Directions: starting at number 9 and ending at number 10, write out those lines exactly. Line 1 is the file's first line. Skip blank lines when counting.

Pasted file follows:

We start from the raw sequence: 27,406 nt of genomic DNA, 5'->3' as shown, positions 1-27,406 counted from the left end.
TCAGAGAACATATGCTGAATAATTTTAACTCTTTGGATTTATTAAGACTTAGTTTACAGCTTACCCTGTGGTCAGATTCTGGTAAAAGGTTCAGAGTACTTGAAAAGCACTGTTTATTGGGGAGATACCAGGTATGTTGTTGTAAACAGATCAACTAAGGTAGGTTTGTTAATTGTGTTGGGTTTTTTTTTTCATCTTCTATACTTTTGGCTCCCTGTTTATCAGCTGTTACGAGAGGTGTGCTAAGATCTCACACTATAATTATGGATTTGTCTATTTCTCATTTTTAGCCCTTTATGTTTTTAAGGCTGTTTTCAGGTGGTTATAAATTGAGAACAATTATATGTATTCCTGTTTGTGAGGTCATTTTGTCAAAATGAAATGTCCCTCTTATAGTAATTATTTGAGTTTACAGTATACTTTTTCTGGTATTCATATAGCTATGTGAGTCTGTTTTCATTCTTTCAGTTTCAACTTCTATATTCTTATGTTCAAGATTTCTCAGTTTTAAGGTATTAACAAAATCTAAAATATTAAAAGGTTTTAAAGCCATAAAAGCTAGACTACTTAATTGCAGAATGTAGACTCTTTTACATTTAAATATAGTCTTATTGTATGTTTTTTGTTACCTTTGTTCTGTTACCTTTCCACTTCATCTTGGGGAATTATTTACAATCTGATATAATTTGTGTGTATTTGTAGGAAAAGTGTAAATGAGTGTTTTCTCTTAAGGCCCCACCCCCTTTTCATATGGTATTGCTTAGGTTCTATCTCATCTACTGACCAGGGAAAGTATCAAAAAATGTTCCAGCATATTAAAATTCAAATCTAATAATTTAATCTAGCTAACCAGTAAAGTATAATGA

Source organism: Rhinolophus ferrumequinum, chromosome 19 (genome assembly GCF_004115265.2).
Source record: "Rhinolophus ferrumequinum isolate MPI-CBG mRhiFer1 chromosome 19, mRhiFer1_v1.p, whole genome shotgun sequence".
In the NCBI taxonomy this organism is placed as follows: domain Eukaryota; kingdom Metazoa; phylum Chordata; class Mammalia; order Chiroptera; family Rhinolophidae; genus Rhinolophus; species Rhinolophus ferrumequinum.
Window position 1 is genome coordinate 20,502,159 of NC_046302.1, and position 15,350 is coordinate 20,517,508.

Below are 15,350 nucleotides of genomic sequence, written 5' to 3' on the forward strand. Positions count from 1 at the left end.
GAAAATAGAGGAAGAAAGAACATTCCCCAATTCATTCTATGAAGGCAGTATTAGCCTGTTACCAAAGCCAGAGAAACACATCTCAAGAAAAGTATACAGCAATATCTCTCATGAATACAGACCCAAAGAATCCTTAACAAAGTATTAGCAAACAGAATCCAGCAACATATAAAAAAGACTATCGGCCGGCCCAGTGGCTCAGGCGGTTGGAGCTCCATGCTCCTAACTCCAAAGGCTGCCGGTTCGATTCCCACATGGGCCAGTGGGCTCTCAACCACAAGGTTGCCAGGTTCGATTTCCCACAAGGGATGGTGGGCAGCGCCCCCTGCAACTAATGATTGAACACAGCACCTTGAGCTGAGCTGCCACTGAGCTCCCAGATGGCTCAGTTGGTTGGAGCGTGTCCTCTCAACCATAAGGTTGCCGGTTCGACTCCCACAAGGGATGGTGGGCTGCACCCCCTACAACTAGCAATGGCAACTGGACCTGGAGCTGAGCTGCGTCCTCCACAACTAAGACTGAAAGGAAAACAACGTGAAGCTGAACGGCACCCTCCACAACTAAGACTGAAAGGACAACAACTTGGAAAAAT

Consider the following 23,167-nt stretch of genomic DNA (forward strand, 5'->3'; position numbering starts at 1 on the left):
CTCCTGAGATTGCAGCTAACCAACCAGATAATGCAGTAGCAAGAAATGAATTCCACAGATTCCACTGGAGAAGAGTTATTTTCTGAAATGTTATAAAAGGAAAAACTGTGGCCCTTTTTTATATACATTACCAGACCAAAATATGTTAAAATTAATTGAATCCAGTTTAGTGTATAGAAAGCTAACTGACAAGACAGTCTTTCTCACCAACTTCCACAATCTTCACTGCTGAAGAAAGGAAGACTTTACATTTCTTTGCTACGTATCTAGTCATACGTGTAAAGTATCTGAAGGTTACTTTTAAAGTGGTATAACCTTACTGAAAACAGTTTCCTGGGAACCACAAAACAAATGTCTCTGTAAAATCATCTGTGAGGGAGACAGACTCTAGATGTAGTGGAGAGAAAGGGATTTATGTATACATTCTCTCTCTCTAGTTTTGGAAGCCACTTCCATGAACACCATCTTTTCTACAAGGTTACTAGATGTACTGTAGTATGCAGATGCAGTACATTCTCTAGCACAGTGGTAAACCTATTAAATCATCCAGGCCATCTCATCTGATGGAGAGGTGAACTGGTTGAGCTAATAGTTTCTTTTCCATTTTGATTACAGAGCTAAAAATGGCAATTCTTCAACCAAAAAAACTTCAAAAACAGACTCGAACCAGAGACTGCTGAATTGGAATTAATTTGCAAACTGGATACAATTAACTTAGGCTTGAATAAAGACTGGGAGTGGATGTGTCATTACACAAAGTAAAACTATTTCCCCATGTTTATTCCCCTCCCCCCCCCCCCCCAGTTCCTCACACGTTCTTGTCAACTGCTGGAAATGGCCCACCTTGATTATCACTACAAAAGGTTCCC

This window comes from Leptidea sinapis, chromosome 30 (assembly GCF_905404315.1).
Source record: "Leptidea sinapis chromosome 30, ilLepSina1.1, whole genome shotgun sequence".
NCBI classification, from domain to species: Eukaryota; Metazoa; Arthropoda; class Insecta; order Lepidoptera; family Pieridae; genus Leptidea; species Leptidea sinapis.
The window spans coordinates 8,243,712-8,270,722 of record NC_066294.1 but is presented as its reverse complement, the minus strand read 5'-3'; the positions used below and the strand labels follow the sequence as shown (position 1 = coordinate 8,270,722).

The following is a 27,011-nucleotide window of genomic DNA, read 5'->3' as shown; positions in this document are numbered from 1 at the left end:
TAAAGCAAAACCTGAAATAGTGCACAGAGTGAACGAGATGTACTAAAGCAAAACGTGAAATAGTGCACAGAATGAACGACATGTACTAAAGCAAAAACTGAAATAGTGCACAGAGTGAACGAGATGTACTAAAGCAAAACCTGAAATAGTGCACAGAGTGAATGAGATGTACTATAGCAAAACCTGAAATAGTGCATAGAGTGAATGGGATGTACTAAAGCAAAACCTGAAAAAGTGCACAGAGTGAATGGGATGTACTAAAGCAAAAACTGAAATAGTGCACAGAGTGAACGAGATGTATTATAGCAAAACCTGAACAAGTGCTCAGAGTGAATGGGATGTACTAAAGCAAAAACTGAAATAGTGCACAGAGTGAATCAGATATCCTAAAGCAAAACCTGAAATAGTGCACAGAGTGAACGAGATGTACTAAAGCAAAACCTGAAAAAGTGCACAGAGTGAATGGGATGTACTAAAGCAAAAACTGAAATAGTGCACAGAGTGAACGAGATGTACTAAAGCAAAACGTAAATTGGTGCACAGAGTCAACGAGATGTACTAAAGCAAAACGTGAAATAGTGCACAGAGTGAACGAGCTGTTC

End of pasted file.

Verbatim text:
Consider the following 23,167-nt stretch of genomic DNA (forward strand, 5'->3'; position numbering starts at 1 on the left):
CTCCTGAGATTGCAGCTAACCAACCAGATAATGCAGTAGCAAGAAATGAATTCCACAGATTCCACTGGAGAAGAGTTATTTTCTGAAATGTTATAAAAGGAAAAACTGTGGCCCTTTTTTATATACATTACCAGACCAAAATATGTTAAAATTAATTGAATCCAGTTTAGTGTATAGAAAGCTAACTGACAAGACAGTCTTTCTCACCAACTTCCACAATCTTCACTGCTGAAGAAAGGAAGACTTTACATTTCTTTGCTACGTATCTAGTCATACGTGTAAAGTATCTGAAGGTTACTTTTAAAGTGGTATAACCTTACTGAAAACAGTTTCCTGGGAACCACAAAACAAATGTCTCTGTAAAATCATCTGTGAGGGAGACAGACTCTAGATGTAGTGGAGAGAAAGGGATTTATGTATACATTCTCTCTCTCTAGTTTTGGAAGCCACTTCCATGAACACCATCTTTTCTACAAGGTTACTAGATGTACTGTAGTATGCAGATGCAGTACATTCTCTAGCACAGTGGTAAACCTATTAAATCATCCAGGCCATCTCATCTGATGGAGAGGTGAACTGGTTGAGCTAATAGTTTCTTTTCCATTTTGATTACAGAGCTAAAAATGGCAATTCTTCAACCAAAAAAACTTCAAAAACAGACTCGAACCAGAGACTGCTGAATTGGAATTAATTTGCAAACTGGATACAATTAACTTAGGCTTGAATAAAGACTGGGAGTGGATGTGTCATTACACAAAGTAAAACTATTTCCCCATGTTTATTCCCCTCCCCCCCCCCCCCCAGTTCCTCACACGTTCTTGTCAACTGCTGGAAATGGCCCACCTTGATTATCACTACAAAAGGTTCCC